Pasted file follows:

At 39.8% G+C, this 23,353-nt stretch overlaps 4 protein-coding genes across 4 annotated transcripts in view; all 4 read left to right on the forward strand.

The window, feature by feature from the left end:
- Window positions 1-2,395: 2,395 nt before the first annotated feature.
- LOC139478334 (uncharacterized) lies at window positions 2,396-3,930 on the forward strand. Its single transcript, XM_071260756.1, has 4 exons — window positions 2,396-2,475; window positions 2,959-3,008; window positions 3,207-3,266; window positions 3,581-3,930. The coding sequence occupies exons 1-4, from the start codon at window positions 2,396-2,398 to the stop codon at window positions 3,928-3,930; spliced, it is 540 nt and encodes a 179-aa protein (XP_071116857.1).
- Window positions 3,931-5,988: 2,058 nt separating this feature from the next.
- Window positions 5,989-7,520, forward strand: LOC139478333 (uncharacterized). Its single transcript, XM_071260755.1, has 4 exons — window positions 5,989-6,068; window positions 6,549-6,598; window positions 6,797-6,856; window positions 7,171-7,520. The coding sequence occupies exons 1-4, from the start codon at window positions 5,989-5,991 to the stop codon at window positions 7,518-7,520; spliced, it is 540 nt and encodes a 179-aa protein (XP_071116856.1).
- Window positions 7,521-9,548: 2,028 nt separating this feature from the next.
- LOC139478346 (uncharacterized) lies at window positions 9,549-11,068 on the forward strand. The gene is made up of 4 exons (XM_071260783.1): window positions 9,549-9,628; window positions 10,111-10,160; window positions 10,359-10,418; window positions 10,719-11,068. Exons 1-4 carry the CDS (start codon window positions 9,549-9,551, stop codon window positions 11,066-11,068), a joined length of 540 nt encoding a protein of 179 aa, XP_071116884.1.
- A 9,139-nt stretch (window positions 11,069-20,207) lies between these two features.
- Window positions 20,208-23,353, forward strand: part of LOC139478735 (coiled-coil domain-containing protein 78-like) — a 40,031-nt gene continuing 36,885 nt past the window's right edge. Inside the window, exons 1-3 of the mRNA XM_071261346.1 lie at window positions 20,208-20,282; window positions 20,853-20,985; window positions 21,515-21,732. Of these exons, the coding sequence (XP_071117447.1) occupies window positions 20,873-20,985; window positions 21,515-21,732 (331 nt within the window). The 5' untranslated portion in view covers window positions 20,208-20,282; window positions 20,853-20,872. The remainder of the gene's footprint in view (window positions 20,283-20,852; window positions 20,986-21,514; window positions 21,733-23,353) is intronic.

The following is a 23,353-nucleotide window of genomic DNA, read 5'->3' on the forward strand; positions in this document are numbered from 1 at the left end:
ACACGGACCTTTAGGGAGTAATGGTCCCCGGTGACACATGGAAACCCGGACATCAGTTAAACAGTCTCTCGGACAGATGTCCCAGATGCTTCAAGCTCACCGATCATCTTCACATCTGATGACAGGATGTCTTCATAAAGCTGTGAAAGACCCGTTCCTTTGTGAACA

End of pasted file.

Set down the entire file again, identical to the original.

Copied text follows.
At 39.8% G+C, this 23,353-nt stretch overlaps 4 protein-coding genes across 4 annotated transcripts in view; all 4 read left to right on the forward strand.

The window, feature by feature from the left end:
- Window positions 1-2,395: 2,395 nt before the first annotated feature.
- LOC139478334 (uncharacterized) lies at window positions 2,396-3,930 on the forward strand. Its single transcript, XM_071260756.1, has 4 exons — window positions 2,396-2,475; window positions 2,959-3,008; window positions 3,207-3,266; window positions 3,581-3,930. The coding sequence occupies exons 1-4, from the start codon at window positions 2,396-2,398 to the stop codon at window positions 3,928-3,930; spliced, it is 540 nt and encodes a 179-aa protein (XP_071116857.1).
- Window positions 3,931-5,988: 2,058 nt separating this feature from the next.
- Window positions 5,989-7,520, forward strand: LOC139478333 (uncharacterized). Its single transcript, XM_071260755.1, has 4 exons — window positions 5,989-6,068; window positions 6,549-6,598; window positions 6,797-6,856; window positions 7,171-7,520. The coding sequence occupies exons 1-4, from the start codon at window positions 5,989-5,991 to the stop codon at window positions 7,518-7,520; spliced, it is 540 nt and encodes a 179-aa protein (XP_071116856.1).
- Window positions 7,521-9,548: 2,028 nt separating this feature from the next.
- LOC139478346 (uncharacterized) lies at window positions 9,549-11,068 on the forward strand. The gene is made up of 4 exons (XM_071260783.1): window positions 9,549-9,628; window positions 10,111-10,160; window positions 10,359-10,418; window positions 10,719-11,068. Exons 1-4 carry the CDS (start codon window positions 9,549-9,551, stop codon window positions 11,066-11,068), a joined length of 540 nt encoding a protein of 179 aa, XP_071116884.1.
- A 9,139-nt stretch (window positions 11,069-20,207) lies between these two features.
- Window positions 20,208-23,353, forward strand: part of LOC139478735 (coiled-coil domain-containing protein 78-like) — a 40,031-nt gene continuing 36,885 nt past the window's right edge. Inside the window, exons 1-3 of the mRNA XM_071261346.1 lie at window positions 20,208-20,282; window positions 20,853-20,985; window positions 21,515-21,732. Of these exons, the coding sequence (XP_071117447.1) occupies window positions 20,873-20,985; window positions 21,515-21,732 (331 nt within the window). The 5' untranslated portion in view covers window positions 20,208-20,282; window positions 20,853-20,872. The remainder of the gene's footprint in view (window positions 20,283-20,852; window positions 20,986-21,514; window positions 21,733-23,353) is intronic.

The following is a 23,353-nucleotide window of genomic DNA, read 5'->3' on the forward strand; positions in this document are numbered from 1 at the left end:
ACACGGACCTTTAGGGAGTAATGGTCCCCGGTGACACATGGAAACCCGGACATCAGTTAAACAGTCTCTCGGACAGATGTCCCAGATGCTTCAAGCTCACCGATCATCTTCACATCTGATGACAGGATGTCTTCATAAAGCTGTGAAAGACCCGTTCCTTTGTGAACA